Gone were the fevers, chills, vomiting, dehydration, and (most of) the soreness that have been the bane of my existence since Monday, that caused a massive overhaul in my IV routine several days into the course, that necessitated the addition of an oral antibiotic and an extension of an inhaled one on top of the IVs, and that proved conclusively the need for a second port. And with the loss of these things came the rebirth of my energy levels, my appetite, my desire for coffee in the morning (yes, even at 11 am I need something before I tackle "morning" treatments), and, of course, my oh-so-legendary
Also with this new day comes the reunion of my entire immediate family in NYC (my father flies in tonight on the redeye!), a chance to actually complete some of the tasks on my pre-Christmas to-do list (you know, little things like, oh, say, buying presents for EVERYONE, which should be no problem just so long as I can complete it all between now and Wednesday, when I'm scheduled to have the aforementioned second port placed), and news that New York will most likely be enjoying a white Christmas this year. Actually, even a full on blizzardly "grab your skis and go gliding down 5th Avenue" style Christmas seems probable at this point. Because while this new day was just a really, really cold one, word on the street (and on my iphone's nifty little weather application) is that the next couple of new days are likely to bring with them a whole lot of wet, white, fun, beautiful, glittery snow.*
*All readers should be advised that the author's primary understanding of snow comes from a childhood spent in the mountains of Colorado. The above description of snow may not be accurate when describing New York City snow, which faces the unique challenge of remaining white in an intensely urban environment. A more apt description of said snow might include the words "dirty," "slush," or even "grey," but hey, it tries its best.
Okay, so the weather forecast says snow, and it's the holidays, and people will be traveling, the roads will be wet, and, unfortunately (tragically, even), there will most likely be loss. Which, of course, is true every year around this time, I guess. But this year that fact hits home for me in a very different and meaningful way, and awkward as it might be I thought I would be remiss not to at least try and get this out there somehow. Because I think it's something that a lot of pre-tx people -- or families, friends, or loved ones of pre-tx people -- struggle with at one time or another.
I am, first and foremost, a daughter/sister/cousin/niece/granddaughter/friend/girlfriend/human being. And, because I am these things, I have loved ones who are traveling this holiday season, some near and some far, and this year more than ever I am acutely aware of my desire for them to arrive safely. I say "more than ever" because, unfortunately, I am also more than ever aware of the loss.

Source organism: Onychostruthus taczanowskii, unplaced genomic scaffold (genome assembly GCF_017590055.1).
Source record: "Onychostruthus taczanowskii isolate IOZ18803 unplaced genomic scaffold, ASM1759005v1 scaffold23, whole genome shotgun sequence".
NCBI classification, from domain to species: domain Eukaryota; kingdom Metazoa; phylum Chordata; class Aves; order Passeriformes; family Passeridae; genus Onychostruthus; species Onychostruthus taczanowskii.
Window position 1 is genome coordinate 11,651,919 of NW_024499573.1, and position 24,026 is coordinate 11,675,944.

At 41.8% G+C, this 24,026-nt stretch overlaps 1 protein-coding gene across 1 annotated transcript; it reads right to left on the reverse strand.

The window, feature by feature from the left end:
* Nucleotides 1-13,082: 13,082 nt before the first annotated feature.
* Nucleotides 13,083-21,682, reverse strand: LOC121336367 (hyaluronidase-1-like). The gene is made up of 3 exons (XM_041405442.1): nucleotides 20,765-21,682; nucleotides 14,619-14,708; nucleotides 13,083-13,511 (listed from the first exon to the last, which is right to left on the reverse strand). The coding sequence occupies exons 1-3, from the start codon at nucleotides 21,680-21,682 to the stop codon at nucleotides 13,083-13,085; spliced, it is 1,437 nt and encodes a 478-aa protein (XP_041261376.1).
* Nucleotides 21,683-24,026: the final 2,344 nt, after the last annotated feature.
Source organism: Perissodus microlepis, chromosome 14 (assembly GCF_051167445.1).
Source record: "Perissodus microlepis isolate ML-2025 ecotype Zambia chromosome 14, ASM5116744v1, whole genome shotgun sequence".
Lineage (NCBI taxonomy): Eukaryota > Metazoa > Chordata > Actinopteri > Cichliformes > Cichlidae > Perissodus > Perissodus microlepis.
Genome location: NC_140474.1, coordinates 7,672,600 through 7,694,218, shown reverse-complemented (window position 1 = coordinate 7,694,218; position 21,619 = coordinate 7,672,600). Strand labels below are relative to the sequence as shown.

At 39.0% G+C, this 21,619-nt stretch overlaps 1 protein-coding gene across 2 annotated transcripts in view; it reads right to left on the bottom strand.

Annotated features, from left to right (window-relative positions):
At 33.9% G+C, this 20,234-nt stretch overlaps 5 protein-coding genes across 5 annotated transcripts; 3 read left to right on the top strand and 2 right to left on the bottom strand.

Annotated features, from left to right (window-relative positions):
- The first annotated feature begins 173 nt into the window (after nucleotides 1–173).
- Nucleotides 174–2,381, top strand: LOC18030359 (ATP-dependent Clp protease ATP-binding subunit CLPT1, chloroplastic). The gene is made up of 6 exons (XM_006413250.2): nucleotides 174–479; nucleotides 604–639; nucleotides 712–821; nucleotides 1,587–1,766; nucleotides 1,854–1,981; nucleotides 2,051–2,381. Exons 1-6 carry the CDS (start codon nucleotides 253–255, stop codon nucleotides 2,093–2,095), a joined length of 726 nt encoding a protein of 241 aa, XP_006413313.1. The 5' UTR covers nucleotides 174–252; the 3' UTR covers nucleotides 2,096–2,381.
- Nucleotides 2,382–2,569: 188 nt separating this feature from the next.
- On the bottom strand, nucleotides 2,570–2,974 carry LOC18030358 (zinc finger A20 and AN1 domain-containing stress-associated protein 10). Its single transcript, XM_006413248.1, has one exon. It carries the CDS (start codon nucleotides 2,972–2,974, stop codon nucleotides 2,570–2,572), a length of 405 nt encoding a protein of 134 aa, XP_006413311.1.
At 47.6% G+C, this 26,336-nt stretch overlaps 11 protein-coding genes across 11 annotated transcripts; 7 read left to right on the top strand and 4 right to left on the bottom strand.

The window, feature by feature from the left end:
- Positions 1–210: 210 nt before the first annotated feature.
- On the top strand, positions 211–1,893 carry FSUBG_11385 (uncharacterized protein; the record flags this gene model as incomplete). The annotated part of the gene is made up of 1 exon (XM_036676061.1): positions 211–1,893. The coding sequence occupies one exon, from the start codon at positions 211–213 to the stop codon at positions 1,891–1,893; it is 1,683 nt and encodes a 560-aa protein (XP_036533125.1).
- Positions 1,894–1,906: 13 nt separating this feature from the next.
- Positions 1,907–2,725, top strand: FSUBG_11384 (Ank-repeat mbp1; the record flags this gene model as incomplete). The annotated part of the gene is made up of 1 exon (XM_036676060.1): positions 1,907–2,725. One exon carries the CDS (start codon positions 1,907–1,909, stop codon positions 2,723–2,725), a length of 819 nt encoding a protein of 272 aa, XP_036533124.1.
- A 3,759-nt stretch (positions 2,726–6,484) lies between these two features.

This is true on multiple levels, the first being that quite simply I am deeply in touch right now with the fact that life is precious. I spend a lot of time in the hospital. I'm on the transplant list. I have a lot of adult friends with cystic fibrosis. I used to have more adult friends with cystic fibrosis, painful as that is to say. And oh yeah, did I mention I'm on the transplant list? Let's face it, at some point it becomes impossible to deny how clearly life is meant to be cherished, and also how fragile it can sometimes be.
The second level is a little more complicated. Waiting for a transplant from a deceased donor is a total roller coaster of emotions and strange desires. This Thanksgiving, as we said grace around the table, my father asked my grandmother to include a request for new lungs. After a brief pause she cleverly added, "And God, if you would see fit to have some new lungs appear somehow, we would be forever grateful."
It's a good prayer, isn't it?
I received a beautifully written email from a family member the other day that mentioned her own struggles with praying/hoping for new lungs, knowing of course how those lungs would have to come. It seems like this is a widespread concern within my family, and it makes sense, because no one ever wants to think of another family suffering a tragic loss when they themselves are hoping to avoid the exact same situation. Transplant provides the unique opportunity for the loss of one life to extend potentially several others, and yet that one loss is still, in every sense, just as heartbreaking. And transplant patients/families feel this tug-of-war between our need for organs and the tragedy that accompanies such a gift at a time when we ourselves are most aware of the basic human urge to survive -- and of the grief of those who are sometimes left behind.
So how do we go about reconciling all of this? Well, the short answer is that I don't know. Not now, and probably not ever. I haven't found a perfect solution, and as a consequence I'm still struggling with the news of this impending snowstorm and the much more immediate blizzard of emotions that it has already stirred up in me. But the best I've been able to come up with so far is to pray that all the many friends/loved ones/human beings out there traveling this year reach their destinations safely, but that whenever loss is unavoidable, that perhaps some lives may be saved through that absolute most generous of gifts.
And that we may all wake up to find that tomorrow is, yet again, another (beautiful, wonderful, and miraculous) new day.